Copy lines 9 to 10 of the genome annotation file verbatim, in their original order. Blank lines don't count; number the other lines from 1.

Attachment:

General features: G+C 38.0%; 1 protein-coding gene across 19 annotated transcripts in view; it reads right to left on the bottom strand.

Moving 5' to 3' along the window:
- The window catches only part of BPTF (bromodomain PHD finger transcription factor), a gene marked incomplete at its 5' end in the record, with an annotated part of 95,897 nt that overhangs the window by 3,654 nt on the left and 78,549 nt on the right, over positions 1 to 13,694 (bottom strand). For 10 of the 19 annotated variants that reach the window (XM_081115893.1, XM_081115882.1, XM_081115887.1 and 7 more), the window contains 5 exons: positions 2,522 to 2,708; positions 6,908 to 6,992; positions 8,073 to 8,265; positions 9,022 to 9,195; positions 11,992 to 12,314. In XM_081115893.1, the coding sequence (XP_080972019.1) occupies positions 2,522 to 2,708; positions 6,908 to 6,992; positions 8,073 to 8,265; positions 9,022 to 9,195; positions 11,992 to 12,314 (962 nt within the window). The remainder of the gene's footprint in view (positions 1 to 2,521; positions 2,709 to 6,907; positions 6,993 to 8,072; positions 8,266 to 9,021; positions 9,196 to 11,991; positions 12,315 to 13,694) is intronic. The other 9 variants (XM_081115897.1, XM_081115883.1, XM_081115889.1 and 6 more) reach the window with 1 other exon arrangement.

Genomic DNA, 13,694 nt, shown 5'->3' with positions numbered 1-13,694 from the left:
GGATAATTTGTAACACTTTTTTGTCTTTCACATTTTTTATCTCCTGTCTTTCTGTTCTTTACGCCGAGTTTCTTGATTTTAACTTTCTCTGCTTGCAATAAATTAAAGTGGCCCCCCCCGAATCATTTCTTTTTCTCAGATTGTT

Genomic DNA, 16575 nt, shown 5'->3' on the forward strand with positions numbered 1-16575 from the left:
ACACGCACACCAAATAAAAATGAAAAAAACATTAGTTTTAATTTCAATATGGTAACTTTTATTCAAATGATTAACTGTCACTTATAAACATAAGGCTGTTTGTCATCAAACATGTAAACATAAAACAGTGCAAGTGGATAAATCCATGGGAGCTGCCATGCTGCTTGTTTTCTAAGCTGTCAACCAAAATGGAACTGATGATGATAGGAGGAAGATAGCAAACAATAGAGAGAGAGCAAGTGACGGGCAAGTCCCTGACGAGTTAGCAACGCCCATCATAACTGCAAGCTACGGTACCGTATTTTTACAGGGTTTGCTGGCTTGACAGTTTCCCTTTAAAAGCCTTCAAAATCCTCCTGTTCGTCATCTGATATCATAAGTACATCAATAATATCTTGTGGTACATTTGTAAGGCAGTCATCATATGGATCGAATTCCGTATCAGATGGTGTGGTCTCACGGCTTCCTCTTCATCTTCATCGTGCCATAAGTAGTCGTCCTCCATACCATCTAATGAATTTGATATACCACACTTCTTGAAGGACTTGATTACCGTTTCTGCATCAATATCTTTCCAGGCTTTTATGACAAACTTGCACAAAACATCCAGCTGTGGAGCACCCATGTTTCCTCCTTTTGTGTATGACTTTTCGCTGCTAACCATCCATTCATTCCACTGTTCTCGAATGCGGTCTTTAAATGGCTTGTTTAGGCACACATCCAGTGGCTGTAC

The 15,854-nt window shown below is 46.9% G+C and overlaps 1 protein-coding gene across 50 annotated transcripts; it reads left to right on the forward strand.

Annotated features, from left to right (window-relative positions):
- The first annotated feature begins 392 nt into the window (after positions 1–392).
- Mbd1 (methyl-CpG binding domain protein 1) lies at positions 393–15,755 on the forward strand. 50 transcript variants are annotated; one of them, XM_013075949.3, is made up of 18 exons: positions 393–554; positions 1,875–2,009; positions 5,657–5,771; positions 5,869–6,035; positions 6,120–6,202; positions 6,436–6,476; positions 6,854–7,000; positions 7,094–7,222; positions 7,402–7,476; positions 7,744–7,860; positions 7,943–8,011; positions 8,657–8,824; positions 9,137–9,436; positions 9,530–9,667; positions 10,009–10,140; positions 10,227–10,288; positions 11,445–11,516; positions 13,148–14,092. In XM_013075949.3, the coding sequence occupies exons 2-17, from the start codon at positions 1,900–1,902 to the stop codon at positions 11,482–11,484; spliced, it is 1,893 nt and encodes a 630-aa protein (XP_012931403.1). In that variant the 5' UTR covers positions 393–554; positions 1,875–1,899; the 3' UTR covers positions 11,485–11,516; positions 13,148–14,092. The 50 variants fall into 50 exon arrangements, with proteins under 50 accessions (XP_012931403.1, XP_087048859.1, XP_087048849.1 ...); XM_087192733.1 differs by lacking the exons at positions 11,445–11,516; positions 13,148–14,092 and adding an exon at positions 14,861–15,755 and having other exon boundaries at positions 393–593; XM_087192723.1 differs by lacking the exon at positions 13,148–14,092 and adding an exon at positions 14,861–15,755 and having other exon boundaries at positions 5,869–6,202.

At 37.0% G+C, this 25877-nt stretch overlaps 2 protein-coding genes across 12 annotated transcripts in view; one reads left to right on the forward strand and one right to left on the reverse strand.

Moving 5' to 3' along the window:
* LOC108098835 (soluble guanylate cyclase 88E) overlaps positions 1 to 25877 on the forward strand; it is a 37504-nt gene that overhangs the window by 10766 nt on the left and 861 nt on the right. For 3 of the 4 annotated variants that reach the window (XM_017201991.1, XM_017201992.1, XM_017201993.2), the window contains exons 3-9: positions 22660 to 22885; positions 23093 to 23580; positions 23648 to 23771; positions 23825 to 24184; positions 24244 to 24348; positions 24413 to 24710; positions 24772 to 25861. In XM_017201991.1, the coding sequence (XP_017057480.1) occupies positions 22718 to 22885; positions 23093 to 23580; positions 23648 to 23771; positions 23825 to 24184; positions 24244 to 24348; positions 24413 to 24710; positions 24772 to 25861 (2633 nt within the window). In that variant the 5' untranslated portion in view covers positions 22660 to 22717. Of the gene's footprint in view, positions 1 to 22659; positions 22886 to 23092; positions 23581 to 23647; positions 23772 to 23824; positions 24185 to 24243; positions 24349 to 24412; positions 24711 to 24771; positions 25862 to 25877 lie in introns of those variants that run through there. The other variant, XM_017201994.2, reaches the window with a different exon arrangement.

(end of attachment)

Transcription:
Annotated features, from left to right (window-relative positions):
- The first annotated feature begins 392 nt into the window (after positions 1–392).